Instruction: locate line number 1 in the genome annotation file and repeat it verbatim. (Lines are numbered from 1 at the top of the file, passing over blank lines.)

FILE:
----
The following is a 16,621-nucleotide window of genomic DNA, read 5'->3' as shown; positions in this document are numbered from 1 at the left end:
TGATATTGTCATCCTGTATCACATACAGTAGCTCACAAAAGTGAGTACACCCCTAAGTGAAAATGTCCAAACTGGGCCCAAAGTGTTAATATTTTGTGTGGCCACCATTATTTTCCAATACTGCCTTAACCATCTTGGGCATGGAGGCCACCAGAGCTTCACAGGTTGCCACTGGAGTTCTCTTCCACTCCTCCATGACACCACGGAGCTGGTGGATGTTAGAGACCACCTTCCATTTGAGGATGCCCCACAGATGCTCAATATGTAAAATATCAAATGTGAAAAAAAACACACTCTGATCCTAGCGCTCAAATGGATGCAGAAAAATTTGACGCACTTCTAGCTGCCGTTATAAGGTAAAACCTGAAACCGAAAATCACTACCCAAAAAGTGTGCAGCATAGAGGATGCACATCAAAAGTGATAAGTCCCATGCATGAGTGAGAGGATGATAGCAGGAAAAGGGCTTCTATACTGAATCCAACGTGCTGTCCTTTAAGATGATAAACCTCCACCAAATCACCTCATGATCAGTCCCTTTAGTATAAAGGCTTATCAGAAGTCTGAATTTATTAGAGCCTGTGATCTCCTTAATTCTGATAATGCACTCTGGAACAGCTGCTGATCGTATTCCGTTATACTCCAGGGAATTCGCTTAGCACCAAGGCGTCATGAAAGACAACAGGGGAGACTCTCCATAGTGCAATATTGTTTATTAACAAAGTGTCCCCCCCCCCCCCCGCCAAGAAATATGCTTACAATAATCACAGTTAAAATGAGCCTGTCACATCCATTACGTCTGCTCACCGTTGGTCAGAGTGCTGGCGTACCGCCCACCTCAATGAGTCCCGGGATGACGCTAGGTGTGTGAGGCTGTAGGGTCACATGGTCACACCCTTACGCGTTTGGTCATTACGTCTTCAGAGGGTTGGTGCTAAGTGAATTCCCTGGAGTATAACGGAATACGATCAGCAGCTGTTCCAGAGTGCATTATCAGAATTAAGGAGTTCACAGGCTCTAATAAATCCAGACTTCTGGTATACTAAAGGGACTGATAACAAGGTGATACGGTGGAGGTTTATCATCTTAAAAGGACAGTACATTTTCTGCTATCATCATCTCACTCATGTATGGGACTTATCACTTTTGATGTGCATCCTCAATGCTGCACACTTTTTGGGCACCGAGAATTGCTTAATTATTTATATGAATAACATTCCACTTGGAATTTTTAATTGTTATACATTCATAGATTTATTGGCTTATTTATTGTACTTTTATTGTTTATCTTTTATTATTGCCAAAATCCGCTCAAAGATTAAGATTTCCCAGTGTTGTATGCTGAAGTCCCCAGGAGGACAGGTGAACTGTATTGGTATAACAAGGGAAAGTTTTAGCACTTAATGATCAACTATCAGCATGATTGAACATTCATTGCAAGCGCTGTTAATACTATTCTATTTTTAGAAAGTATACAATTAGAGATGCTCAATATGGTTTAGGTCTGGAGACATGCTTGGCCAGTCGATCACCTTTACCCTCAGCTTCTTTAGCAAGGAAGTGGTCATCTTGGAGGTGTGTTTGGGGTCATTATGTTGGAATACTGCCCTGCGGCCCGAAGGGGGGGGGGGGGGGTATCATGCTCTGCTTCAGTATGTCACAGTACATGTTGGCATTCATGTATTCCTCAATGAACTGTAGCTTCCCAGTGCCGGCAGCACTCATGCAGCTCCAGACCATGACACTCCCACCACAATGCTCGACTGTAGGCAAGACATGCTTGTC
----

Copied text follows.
The following is a 16,621-nucleotide window of genomic DNA, read 5'->3' as shown; positions in this document are numbered from 1 at the left end: